Written by Alex Gino, George is the story of a child who is struggling in a world that doesn’t see her for who she is. All they can see is a boy when George knows in every part of her that she is a girl.
Early on, we learn that George’s greatest wish this school year is to play Charlotte in the fourth grade production of E.B. White’s Charlotte’s Web. She struggles against a teacher who believes that George’s audition is a joke, a classmate who is vicious and cruel, and a mother who doesn’t know what to do with a son who says he is a girl.
Throughout the story, George finds strength and encouragement in her best friend Kelly. The daughter of a musician, Kelly takes the revelation that George is a girl quite well. She still needs some time to think things through, but is ultimately both accepting and supportive of her friend going so far as to allow George to wear some of her clothes on a trip to the zoo and calling her Melissa, as George has requested.
Ultimately, George is able to take on the role of Charlotte, a performance that is surprisingly well-accepted by her peers and most of the school faculty. A blink-and-you’ll-miss-it moment is when the Principal quietly lets George know that her door is always open if George should need someone to speak to. Support like that is hard to find in the cis world and is nigh impossible to come across in the trans world.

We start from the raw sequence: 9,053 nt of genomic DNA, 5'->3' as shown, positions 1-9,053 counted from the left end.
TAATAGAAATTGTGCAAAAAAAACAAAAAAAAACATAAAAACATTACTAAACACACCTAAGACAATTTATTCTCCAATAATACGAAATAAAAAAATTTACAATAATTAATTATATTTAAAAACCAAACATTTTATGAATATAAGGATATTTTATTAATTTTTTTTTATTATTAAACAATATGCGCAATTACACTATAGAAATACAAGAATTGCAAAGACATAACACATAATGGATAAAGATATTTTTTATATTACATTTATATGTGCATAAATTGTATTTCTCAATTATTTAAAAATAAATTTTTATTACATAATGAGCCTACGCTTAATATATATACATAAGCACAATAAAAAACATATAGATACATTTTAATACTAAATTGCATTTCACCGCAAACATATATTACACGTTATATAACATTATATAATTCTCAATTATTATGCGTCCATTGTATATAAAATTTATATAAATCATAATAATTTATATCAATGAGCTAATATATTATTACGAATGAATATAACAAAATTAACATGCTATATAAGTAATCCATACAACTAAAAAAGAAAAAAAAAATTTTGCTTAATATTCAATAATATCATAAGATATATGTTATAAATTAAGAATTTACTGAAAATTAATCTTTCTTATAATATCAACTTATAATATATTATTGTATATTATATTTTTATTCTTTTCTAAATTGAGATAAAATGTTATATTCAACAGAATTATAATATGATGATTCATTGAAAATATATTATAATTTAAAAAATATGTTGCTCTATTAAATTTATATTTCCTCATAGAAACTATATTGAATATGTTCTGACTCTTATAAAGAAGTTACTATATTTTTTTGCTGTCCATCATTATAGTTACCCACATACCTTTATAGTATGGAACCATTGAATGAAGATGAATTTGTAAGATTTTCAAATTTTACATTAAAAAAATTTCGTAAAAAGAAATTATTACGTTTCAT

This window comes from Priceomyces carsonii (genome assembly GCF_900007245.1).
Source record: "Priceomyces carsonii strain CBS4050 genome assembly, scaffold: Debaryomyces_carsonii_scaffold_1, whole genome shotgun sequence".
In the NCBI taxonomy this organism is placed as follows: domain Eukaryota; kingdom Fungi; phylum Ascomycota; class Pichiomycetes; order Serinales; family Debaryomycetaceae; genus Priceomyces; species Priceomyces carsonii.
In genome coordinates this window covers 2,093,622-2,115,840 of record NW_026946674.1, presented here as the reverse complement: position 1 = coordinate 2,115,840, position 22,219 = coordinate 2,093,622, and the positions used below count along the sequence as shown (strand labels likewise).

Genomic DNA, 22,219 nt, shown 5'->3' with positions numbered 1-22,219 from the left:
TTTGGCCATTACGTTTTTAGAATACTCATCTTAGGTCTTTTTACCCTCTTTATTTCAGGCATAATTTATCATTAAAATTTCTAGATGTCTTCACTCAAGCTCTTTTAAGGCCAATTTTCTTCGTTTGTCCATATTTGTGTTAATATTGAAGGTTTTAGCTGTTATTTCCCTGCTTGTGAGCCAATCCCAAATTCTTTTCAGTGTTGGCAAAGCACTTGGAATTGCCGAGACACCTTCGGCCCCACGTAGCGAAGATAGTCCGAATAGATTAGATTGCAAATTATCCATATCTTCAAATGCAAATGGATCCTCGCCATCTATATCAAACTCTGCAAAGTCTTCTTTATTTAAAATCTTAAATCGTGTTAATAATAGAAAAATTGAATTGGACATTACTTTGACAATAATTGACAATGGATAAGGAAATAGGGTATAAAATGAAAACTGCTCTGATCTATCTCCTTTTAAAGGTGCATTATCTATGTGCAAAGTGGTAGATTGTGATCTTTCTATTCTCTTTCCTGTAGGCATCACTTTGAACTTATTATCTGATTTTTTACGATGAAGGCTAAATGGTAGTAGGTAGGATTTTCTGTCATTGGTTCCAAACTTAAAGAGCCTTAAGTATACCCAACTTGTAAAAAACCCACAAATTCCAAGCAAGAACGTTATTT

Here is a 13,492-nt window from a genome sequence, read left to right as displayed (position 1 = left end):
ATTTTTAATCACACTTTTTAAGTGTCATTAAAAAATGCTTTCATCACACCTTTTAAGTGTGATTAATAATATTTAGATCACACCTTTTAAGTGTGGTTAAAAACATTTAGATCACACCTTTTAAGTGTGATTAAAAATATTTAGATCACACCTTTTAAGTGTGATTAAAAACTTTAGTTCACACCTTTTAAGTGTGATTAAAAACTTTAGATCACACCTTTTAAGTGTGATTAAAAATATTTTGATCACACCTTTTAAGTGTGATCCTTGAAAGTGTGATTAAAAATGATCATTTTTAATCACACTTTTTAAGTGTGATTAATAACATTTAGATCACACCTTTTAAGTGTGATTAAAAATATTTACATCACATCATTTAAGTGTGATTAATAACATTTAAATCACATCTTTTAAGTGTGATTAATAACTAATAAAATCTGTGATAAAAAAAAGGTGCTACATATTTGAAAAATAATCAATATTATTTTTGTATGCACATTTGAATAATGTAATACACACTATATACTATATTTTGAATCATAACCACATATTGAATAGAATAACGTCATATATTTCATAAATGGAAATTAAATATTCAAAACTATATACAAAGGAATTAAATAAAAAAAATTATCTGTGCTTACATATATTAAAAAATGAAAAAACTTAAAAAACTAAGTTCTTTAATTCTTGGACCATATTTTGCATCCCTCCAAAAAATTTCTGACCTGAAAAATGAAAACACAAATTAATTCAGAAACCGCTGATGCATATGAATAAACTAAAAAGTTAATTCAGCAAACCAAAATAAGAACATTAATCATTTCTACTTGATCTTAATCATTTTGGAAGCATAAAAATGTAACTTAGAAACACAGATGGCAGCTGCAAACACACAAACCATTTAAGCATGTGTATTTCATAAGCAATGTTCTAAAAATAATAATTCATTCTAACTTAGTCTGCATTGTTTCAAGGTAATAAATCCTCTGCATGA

While I could feel my heart breaking from the first moment that George has to hide in the bathroom with her girl magazines and the way she is subtly disgusted with her own body, this story has a happy ending that will leave readers with a sense of hope in the future.
One of the things I liked most about this story is that it is told from George’s point of view and George never once sees herself as a boy. From the beginning of the book all the way to the last page, George is a girl. Readers immediately understand that this is a girl who just happens to be in the body of a boy and, hopefully, will encourage tolerance and understanding in those who read this story.
This is a fairly short book, easy to read through in one sitting, and is perfectly relatable to the audience it was written for… It is of note that George is the first book of its type to be written for middle grade readers. It was an enjoyable read for me, as an adult, and was a great way to read about a child transgender character. The author has written an amazing book that will appeal to reader’s of all ages, but one that is also accessible to children and that presents the transgender topic in a way that is easy to understand.